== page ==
Collecting data on social determinants of health carries a number of issues and needs to be improved to create learning health systems.
During the COVID-19 pandemic, the United States’ insufficient data infrastructure exposed the most socially marginalized and vulnerable populations, showing the true extent of existing structural health care disparities. These populations are at a greater risk for physical, social, and financial harm; however, our understanding of these harms often comes from weak data sources, anecdotes, experiences of single institutions, and indirect data taken from the United States Census.
In a recent study,1 researchers used data from the American Society of Clinical Oncology’s COVID-19 in Oncology Registry to compare cancer treatment delays with various factors like demographic factors, disease-related factors, and social determinants of health (SDOH).
Black race, Hispanic ethnicity, multimorbidity, and timing of COVID-19 diagnosis were all associated with delays of treatment. Other SDOH,such as United States Census tract-level racial and ethnic make-up, median household income, health insurance level, and education level were studied, but no significant relation was found between SDOH factors and treatment delays.
SDOH data are often collected by public health agencies, the UnitedStates Census Bureau, and other groups. However, these data are often incomplete due to limited regulations that govern data collection and inconsistent use of data standards. Health care professionals find themselves lacking this information and trying to pursue it raises a number of problems.
First, SDOH data, at its best, offers indirect inferences about what patients are experiencing. Certain disparities can be concluded, but little is said about exact proximal or distal cause of the disparity. Attenuation bias, inaccuracies, and misclassification bias are often a result of the unit of measurement becoming more distant from individual patients.
Second, there are delays between collection and reporting. Additionally, data use agreements, anonymization, and institutional review board approvals that need to be put in place cause further delays. With this slow process, many situations caused by SDOH, like employment, change before data can even be registered, making it even harder to study this data.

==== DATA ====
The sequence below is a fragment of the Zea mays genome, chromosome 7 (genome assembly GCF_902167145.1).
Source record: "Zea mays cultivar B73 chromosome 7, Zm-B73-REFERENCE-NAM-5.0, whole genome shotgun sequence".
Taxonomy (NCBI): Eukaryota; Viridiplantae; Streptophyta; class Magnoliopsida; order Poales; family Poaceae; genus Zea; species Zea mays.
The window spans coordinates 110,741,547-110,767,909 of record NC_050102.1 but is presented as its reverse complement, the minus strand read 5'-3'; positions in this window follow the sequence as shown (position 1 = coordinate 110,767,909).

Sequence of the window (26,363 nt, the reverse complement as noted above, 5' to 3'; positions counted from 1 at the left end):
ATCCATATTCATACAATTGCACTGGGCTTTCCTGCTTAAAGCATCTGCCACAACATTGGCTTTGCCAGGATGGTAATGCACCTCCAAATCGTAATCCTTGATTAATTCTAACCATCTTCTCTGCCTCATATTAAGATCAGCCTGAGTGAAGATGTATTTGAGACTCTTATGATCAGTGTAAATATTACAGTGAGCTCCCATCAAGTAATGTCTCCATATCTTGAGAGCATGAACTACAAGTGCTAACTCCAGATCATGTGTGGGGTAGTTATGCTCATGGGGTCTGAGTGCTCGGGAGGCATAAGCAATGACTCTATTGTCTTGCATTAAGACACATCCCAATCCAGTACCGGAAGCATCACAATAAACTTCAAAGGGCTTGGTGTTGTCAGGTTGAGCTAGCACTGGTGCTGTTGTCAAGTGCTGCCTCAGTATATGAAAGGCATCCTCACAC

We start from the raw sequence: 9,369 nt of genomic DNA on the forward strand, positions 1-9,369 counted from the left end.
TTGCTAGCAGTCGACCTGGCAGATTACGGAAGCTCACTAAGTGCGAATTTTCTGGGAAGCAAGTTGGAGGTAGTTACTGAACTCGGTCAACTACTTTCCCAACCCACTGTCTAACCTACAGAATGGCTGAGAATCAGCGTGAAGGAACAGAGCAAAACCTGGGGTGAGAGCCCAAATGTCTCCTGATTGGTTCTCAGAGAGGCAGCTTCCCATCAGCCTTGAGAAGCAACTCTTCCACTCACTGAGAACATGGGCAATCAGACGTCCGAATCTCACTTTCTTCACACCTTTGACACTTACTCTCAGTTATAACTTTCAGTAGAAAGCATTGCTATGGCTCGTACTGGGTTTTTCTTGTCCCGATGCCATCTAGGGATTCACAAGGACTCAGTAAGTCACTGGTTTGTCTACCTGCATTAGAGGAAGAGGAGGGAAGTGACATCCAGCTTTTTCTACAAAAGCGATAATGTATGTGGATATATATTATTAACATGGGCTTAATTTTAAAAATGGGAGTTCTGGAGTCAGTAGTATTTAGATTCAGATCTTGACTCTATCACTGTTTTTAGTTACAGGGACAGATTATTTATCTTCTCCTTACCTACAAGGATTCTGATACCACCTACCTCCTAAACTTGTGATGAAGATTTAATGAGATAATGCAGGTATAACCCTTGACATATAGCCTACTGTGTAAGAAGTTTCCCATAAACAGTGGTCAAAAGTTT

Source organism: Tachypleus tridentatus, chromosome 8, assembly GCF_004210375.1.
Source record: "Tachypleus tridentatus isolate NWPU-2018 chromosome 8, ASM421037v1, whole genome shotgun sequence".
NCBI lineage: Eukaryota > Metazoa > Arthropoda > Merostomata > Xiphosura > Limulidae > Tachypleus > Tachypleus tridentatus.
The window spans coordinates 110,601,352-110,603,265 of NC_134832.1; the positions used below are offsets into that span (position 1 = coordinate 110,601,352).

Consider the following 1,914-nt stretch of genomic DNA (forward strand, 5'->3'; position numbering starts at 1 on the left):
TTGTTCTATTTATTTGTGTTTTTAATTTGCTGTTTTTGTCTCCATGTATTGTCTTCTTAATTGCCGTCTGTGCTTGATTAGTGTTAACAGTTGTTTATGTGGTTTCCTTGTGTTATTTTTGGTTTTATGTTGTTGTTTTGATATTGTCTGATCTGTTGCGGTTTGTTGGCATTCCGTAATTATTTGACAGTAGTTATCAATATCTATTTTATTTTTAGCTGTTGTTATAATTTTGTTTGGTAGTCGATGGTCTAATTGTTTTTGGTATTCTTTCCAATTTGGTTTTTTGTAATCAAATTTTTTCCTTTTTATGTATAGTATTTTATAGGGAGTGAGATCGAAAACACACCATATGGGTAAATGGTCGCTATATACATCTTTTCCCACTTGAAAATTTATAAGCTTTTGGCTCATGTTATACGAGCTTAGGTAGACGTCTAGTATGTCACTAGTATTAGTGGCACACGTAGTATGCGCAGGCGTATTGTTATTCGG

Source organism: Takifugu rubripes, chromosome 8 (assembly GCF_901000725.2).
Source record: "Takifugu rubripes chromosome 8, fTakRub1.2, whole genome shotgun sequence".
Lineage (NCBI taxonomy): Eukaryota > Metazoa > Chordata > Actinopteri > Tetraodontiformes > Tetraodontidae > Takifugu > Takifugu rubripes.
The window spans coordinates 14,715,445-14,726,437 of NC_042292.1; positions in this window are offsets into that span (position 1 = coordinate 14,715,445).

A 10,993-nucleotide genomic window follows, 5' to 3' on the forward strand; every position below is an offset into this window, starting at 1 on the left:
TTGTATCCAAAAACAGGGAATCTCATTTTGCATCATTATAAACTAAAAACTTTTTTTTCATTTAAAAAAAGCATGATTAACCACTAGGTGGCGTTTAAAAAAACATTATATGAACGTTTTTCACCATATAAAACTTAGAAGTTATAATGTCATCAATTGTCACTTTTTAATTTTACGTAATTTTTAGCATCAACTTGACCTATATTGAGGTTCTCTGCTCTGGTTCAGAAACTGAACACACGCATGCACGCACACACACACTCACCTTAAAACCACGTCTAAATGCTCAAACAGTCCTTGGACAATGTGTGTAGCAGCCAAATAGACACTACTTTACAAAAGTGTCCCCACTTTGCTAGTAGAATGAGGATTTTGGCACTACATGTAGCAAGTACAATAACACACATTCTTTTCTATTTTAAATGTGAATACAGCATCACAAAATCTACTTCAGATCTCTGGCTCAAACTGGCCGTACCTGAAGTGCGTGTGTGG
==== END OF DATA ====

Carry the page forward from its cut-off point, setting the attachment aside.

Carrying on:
“Further, efforts at value-based care require data to be translated into actionable insights far sooner than in the encounter-based fee-for-service business model. Indeed, by replacing fee-for-service with episode-based payments, historic value-based payment models inherently
incentivize health systems to address the negative externalities brought on by SDOH,” researchers wrote.
New value-based models are prioritizing a focus on health equity, a necessity for securing accurate data on population groups and social needs. Innovations in health information technology are making the collection of real-time data more attainable. Regulations that limit researchers from analyzing data andcirculating findings need to be reduce by architects of healthy systems data.
Securing patient-level data are essential as these data are vital to understanding the interaction between SDOH factors of different levels. Understanding these interactions can result in more precisely targeted interventions. Routine, prospectively collected, systematic, patient-reported assessments is the future of understanding patient health, with both patients and physicians exchanging critical safety information and valuable data.
“Collecting more comprehensive and longitudinal SDOH data and making it concurrently available for use in both designing clinical care programs and informing research implies the creation of a learning health system… An architectural design that can support clinical care, quality improvement, and research as integrated activities will require harmonizing terminology, a shared vision across stakeholders, strong partnerships, and funding, but the payoff will be well worth it,” researchers concluded.
1. Mullangi S, Aviki E, Hershman D. Reexamining social determinants of health data collection in the COVID-19 era. Jama Oncol. Published online October 27, 2022. doi:10.1001/jamaoncol.2022.4543